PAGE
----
“Although we do our best to provide you with best-quality software, some mistakes may go unnoticed during the testing phase. When a user tells us about some flaws he found, we listen to him and quickly fix them, so that no future user has to experience them.
You, too, can benefit from increased software quality, by allowing us to have the software on your computer fixed automatically from its bugs and glitches. It’s free, the process won’t interrupt your work in any way, and agreeing to this does not imply automatically installing new versions of our software if you don’t like them.
[X] I agree, keep my software as reliable as possible.
And then, updating works just as advertised : lowest-priority process, including from a network usage point of view. While using a non-free internet connection (e.g. pay-per-Mo CDMA/UMTS), auto-updating is automatically disabled. No pop-up window or notification about updates ever (except a tiny and extremely non-intrusive one as an apology if a major regression occurs due to an update someday).
To paraphrase Einstein : “Everything should be as friendly as possible, but no friendlier”.
Maximum flexibility and user freedom
Looking at a some commercial operating systems nowadays, a popular belief seems to be that end users are idiots. If we provide them with something they can break, they will break it. The answer being to reduce user freedom to the bare minimum required to complete its task. As an example by restricting access to the filesystem and system settings, or preventing him to install applications which have not been checked and digitally signed by some (unknown) third party first.
In my opinion, this is taking computing backwards. Computers are powerful tools because they are flexible. You take the same machine, and you make an image editor, a web browser, or a general-purpose gaming system. This is just wondrous. Why should we get rid of it ? And how could some random bearded geek know exactly what each of his users need in order to only let these features available ?
In my opinion…
- If a third-party software can mess up the computer without the user knowing, the operating system is faulty.
- If a user, being presented a dialog asking him if it is safe to let a program do something, does not understand what that something is and hence can’t decide and ends up clicking “Yes”, the operating system is faulty.
- If the user is doing something that can break the computer somehow without knowing it and getting the appropriate cautious mindset, the operating system is faulty.
- If it takes expert knowledge of computer science to know if something is dangerous or not, the operating system is, again, faulty.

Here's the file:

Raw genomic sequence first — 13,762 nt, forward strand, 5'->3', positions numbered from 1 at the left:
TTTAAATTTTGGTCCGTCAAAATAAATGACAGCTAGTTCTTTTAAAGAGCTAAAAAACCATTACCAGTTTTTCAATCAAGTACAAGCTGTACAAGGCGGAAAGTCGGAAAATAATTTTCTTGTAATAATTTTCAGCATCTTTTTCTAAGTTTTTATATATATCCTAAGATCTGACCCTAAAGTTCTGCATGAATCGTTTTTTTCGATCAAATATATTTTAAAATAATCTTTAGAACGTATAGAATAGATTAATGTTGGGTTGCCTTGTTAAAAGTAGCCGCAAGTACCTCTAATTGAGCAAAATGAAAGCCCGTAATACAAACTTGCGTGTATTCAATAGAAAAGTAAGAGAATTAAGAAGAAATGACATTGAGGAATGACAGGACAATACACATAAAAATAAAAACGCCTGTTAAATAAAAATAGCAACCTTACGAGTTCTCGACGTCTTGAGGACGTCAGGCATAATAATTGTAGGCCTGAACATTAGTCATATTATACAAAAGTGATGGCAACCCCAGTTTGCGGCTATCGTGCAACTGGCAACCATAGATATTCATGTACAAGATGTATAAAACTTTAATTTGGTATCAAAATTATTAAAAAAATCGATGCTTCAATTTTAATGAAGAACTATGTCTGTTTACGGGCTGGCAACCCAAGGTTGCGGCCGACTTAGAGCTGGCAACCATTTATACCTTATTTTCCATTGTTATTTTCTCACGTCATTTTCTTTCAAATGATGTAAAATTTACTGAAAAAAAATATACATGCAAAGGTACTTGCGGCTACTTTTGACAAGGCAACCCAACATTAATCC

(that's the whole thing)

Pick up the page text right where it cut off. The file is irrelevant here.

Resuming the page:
Provided that the operating system warns the user about dangerous behaviours from him or his applications in an appropriate, understandable, and friendly manner, nothing wrong should happen. There should be no need to jail the user. If such a need appears, the operating system must urgently be curated from the defects leading to this situation.
Well, in fact, most of what I say in this post is already about usability, but usability as a whole is a killer feature, too, so let’s consider what it generally is. Usability is about two things : knowing his user, and adapting the product to its needs.
Our main user is someone who doesn’t want to know what’s under the hood of the computer, except when having him knowing this is an absolute requirement. Someone who’s busy, and doesn’t want to be annoyed, especially by the machine he’s working on. Tweaking the machine must be a hobby and a first-boot task, not an everyday task. For everyday use, the machine should work “just fine”. No questions whatsoever, no hassle. No manual should be necessary either, what he’s doing and what he has to do should be quite obvious to the user.
We have other target users, obviously, like people who are going to develop the software for this operating system and people who are going to install it on our non-knowledgeable user’s computer and service it when things go so wrong that the average guy can’t fix them. I’ve already try to introduce some personas, user stereotypes, in an earlier post, but I still have to polish them a bit more.
Apart from that, all of our users are human beings, with various hardware. Their operating system must be human-friendly (including when humans become visually impaired or deaf with age), and flexible enough to work just as nicely on all future and past hardware that has at least the power and the screen size of a cheap 10″ netbook. There are good books on that subject, I can give suggestions about an excellent one in French ;)
Well, that’s all I can think of currently when I have user experience in mind. That may sound obvious, but most of the things I use on a daily basis strangely lack part of or all of these simple, obvious qualities, that make the difference between good operating system software and great operating system software…
Thank you for reading, as usual !